Abstract 4551: Are There Racial/Ethnic Disparities in Use of Drug-Eluting vs. Bare Metal Stents in Acute Myocardial Infarction Patients?
Background: Blacks may be at elevated risk of post-stent restenosis. Drug-eluting stents (DES) reduce the risk of restenosis and revascularization compared with bare metal stents (BMS). Few population-based studies have examined demographic patterns of DES use. We investigated racial/ethnic differences in use of DES among acute myocardial infarction (AMI) patients who received PCI.
Methods: Hospital discharge data were analysed. The study population included all AMI (ICD-9-CM 410) inpatients aged 18+ who received PCI in Floridal during 2004 –2006 (n=55,529). We further restricted our analysis to the 93% who received a stent (n=51,827). Procedure codes identified DES (ICD-9 CM 36.07) and BMS (ICD-9 CM 36.06). We examined three ethnic groups (Black non-Hispanics, White non-Hispanics, and Hispanics), and five payers (Medicare, Medicaid, commercial, self-pay, and charity).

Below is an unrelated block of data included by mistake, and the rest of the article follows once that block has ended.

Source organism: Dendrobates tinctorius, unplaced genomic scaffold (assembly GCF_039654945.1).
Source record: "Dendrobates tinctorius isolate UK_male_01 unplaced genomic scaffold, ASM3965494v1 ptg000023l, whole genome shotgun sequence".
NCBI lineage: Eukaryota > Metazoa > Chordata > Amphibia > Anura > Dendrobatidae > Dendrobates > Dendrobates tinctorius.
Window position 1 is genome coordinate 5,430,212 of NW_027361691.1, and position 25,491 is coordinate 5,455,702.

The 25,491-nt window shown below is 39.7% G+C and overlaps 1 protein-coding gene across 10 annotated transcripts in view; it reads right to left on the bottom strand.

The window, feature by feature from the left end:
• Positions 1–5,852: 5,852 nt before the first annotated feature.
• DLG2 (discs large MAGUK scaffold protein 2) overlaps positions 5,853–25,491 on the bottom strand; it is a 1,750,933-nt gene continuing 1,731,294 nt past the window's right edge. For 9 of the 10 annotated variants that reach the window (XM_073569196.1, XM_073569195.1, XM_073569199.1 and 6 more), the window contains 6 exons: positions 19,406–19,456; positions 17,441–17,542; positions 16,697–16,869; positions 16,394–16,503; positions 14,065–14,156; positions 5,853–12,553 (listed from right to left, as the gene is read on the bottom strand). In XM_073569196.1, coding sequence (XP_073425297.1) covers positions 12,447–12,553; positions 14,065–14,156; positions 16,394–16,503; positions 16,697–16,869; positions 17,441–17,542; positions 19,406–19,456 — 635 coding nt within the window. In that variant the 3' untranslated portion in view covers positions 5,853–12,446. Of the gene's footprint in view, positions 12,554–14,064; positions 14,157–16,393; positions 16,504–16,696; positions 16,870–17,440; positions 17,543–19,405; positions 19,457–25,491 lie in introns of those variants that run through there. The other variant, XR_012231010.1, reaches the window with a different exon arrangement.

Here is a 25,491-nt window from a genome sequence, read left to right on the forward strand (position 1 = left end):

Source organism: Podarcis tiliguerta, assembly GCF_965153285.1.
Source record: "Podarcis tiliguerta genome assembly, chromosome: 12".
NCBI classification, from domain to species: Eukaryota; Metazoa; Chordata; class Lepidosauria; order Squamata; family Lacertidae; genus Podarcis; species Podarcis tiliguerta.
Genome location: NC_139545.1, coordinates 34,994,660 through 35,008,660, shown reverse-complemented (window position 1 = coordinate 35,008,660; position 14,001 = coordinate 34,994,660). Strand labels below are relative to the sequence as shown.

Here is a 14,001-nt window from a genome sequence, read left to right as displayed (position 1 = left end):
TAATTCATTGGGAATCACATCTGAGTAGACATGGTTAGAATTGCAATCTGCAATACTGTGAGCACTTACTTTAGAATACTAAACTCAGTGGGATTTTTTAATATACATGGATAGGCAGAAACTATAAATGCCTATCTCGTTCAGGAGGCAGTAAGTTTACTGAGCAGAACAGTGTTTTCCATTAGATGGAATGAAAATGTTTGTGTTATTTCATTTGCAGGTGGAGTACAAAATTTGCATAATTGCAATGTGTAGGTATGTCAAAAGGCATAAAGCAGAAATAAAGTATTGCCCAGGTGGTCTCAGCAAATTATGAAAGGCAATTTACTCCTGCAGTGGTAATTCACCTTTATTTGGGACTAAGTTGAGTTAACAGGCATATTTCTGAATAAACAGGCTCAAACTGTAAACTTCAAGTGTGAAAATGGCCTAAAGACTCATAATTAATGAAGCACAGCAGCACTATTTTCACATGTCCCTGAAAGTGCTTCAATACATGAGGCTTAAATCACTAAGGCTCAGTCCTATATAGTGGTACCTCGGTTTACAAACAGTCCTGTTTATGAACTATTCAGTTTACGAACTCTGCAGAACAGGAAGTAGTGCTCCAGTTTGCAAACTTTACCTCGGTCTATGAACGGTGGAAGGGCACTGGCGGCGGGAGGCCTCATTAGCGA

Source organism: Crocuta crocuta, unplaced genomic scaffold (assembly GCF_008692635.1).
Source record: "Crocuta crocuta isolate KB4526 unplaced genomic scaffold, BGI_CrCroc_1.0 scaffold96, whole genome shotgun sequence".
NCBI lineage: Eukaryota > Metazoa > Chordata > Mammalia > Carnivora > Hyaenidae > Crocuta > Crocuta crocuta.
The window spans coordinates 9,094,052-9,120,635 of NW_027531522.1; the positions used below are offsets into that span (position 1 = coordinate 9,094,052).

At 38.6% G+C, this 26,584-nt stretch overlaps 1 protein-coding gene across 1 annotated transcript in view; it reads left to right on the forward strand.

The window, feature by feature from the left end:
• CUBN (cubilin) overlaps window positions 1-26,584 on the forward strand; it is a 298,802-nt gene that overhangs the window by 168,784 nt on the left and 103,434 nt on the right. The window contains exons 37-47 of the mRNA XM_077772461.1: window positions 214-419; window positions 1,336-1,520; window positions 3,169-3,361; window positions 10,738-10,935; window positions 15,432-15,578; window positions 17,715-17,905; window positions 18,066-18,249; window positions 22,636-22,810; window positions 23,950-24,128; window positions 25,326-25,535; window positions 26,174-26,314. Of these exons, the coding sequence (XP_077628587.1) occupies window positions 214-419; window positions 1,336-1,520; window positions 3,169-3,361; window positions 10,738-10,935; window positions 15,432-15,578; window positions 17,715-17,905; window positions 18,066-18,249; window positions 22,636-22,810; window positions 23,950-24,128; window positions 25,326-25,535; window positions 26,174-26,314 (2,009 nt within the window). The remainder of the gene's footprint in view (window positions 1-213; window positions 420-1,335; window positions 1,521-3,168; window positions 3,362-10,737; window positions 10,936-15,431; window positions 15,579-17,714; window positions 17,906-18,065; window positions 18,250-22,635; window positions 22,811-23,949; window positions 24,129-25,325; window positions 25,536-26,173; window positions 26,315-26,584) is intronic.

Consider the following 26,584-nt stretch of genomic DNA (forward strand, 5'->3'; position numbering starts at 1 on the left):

Results: Black men were 4.6% less likely to receive DES compared to white men (80% vs. 84%) [p<0.0001; RR=0.96, 95% CI 0.93– 0.98]. Among self-pay patients, black men were 12.6% less likely to receive DES than white men (p<0.0001). Black women were 5% less likely to receive DES compared to white women (81% vs. 86%) [p<0.0001; RR=0.95, 95% CI 0.93– 0.98]. Sub-group analysis showed significant black-white differences among female charity patients (p=0.0028) and Medicare patients (p=0.008). Charity-paid black women were 26.3% less likely to receive DES than charity-paid white women. Compared with whites, Hispanic men were 4.1% more likely to get DES (88% vs. 84%) [p<0.0001; RR=1.04, 95% CI 1.03–1.05], and Hispanic women were 3.8% more likely to get DES (89% vs. 86%) [p=0.0005; RR=1.04, 95% CI 1.02–1.06].
Conclusion: Overall, among AMI patients who received a stent during PCI, the use of DES was high (84.8%). We found that blacks were slightly less likely to receive DES than whites, who in turn were slightly less likely to receive DES than Hispanics. The Black-white disparity was more pronounced among male self-pay patients and among female charity patients. Research suggests that blacks are at higher risk for restenosis, and they were least likely to receive DES in this study. Insurance status appears to partially explain these results.
This research has received full or partial funding support from the American Heart Association, Greater Southeast Affiliate (Alabama, Florida, Georgia, Louisiana, Mississippi, Puerto Rico & Tennessee).